There's an everyday expression in French, fond de commerce, whose literal meaning is "business assets". But it's often used in the case of small shopkeepers to designate the particular commercial setting and customers that enable them to earn their living. For example, I recall the prolific and popular French novelist Frédéric Dard [1921-2000] talking about his childhood on a radio program. At one stage, his mother had a small shop that sold merchandise designated in French as farces-attrapes, which means trivial objects used for practical jokes, tricks and party gags. [I'm not sure I ever saw such a shop back in Australia... or anywhere outside of France, for that matter.] Well, Frédéric Dard explained with glee that his mother's commercial operations meant, for example, that she had to stock an assortment of the finest imitation dog turds made out of rubber. In other words, her fond de commerce included these objects and, by the same token, the people who buy such stuff. She therefore had to maintain constant contacts with the wholesalers who produced these objects. So, whenever a manufacturer's representative called in at her shop, she would ask to be brought up to date: "Please show me a few samples of this year's creations in the field of dog shit."
In a totally different domain, I've always felt that former New York mayor Rudy Giuliani is like a small shopkeeper whose constant business preoccupation is terrorism.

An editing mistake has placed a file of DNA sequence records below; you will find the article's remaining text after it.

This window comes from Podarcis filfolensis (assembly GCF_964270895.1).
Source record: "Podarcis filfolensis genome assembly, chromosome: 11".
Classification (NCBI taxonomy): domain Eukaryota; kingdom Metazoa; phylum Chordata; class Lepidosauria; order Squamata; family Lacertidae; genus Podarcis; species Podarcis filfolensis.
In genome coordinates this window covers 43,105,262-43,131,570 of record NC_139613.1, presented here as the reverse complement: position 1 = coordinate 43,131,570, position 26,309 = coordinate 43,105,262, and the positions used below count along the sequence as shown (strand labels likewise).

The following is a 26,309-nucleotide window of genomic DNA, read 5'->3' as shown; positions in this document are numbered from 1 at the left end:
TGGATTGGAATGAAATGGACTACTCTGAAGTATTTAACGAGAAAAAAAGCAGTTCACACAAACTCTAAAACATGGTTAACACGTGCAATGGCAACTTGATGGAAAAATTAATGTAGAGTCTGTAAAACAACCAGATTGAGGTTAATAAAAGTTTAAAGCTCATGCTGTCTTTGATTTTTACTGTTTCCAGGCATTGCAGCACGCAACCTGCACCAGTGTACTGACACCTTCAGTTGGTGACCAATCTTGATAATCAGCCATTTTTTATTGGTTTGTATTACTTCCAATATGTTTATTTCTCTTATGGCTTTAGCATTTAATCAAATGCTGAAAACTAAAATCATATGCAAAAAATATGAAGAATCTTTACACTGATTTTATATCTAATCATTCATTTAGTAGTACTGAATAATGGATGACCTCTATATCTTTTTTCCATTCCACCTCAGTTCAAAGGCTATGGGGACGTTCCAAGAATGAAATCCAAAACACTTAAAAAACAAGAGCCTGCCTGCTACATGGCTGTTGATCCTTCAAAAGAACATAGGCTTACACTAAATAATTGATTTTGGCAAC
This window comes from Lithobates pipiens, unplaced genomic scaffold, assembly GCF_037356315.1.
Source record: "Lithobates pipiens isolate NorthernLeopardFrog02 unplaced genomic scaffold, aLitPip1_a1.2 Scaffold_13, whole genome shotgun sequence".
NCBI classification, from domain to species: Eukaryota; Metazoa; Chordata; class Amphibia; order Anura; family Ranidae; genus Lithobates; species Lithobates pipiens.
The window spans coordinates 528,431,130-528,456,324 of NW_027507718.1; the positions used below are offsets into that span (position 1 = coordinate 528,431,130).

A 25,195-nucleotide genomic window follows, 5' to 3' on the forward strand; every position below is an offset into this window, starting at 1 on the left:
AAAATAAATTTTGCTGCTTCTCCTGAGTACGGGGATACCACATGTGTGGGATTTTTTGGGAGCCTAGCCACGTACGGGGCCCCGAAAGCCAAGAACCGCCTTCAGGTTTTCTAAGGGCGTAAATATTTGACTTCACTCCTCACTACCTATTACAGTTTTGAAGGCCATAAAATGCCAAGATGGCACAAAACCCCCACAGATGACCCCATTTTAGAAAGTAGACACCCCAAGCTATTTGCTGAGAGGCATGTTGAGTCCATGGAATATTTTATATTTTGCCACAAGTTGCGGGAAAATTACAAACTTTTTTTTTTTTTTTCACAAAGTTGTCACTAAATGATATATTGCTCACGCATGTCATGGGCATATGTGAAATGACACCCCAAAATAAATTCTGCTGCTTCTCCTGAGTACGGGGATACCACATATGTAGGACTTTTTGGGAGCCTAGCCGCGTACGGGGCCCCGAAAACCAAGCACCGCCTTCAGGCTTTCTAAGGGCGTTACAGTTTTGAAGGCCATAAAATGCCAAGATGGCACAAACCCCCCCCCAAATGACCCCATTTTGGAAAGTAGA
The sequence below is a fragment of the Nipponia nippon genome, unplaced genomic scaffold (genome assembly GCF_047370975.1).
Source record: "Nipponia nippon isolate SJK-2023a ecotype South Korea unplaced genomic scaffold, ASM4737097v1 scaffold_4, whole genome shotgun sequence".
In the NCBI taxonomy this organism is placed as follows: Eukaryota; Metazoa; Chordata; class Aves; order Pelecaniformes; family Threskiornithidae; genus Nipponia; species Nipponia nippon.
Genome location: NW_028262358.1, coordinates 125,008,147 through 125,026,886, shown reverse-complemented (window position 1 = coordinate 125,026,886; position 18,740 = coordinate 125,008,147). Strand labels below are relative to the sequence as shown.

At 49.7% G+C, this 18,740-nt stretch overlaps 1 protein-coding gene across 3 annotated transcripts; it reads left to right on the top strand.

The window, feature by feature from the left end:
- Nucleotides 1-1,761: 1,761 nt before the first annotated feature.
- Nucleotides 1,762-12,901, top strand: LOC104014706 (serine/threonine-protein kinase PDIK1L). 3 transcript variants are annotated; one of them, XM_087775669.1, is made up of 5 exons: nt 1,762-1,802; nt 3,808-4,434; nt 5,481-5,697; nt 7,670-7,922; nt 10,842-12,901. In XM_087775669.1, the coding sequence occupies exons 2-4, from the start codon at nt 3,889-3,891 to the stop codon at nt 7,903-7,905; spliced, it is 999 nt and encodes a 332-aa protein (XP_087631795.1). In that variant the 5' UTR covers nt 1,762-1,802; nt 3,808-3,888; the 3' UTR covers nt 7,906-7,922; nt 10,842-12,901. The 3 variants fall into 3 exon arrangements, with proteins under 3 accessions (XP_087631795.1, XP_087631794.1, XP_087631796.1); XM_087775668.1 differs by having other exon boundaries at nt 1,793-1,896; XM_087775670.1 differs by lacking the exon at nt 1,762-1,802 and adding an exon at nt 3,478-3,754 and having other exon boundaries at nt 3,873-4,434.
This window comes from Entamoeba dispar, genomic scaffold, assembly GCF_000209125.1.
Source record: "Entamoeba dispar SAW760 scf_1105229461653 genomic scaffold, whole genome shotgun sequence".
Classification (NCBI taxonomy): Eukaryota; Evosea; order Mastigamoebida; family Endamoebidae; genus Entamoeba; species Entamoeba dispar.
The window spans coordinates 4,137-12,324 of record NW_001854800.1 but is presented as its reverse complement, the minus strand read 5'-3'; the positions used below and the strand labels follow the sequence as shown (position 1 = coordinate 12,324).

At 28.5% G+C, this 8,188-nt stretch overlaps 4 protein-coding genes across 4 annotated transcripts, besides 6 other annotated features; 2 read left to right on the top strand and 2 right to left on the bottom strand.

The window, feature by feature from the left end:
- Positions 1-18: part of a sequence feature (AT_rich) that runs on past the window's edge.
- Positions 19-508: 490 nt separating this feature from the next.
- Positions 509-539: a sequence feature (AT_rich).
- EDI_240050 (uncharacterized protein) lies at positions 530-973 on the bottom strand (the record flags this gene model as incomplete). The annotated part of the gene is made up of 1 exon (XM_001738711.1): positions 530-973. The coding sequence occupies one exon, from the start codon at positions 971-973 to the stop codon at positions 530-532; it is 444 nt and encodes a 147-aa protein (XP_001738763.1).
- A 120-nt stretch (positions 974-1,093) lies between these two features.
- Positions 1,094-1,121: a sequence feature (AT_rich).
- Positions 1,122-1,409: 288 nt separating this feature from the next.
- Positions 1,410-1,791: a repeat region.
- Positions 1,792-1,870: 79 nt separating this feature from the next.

As a consequence of September 11, 2001, Rudy nows knows more about how to deal with terrorists than anyone else in the world... including Bill Clinton, of course, and maybe even George W Bush. Rudy is a specialist in terrorist threats just like the mother of Frédéric Dard was a specialist in imitation dog turds. It's Giuliani's business, and nobody should dare to tell him how to run his business, particularly if they're Democrats. Above all, Rudy doesn't want to listen to anybody talking about bringing the troops home from Iraq.
Meanwhile, a spokesman for the Democratic National Committee made it clear, tersely, that Rudy's establishment is not at all the best little shop in town: "Rudy's arrogance has gotten the best of him. How can a man who failed to prepare New York City for a second attack after the first one, who sent firefighters and emergency workers into Ground Zero without respirators and quit the Iraq Study Group to raise money keep America safe?"
Will those negative remarks slow down Rudy's operations? Not at all. Business as usual.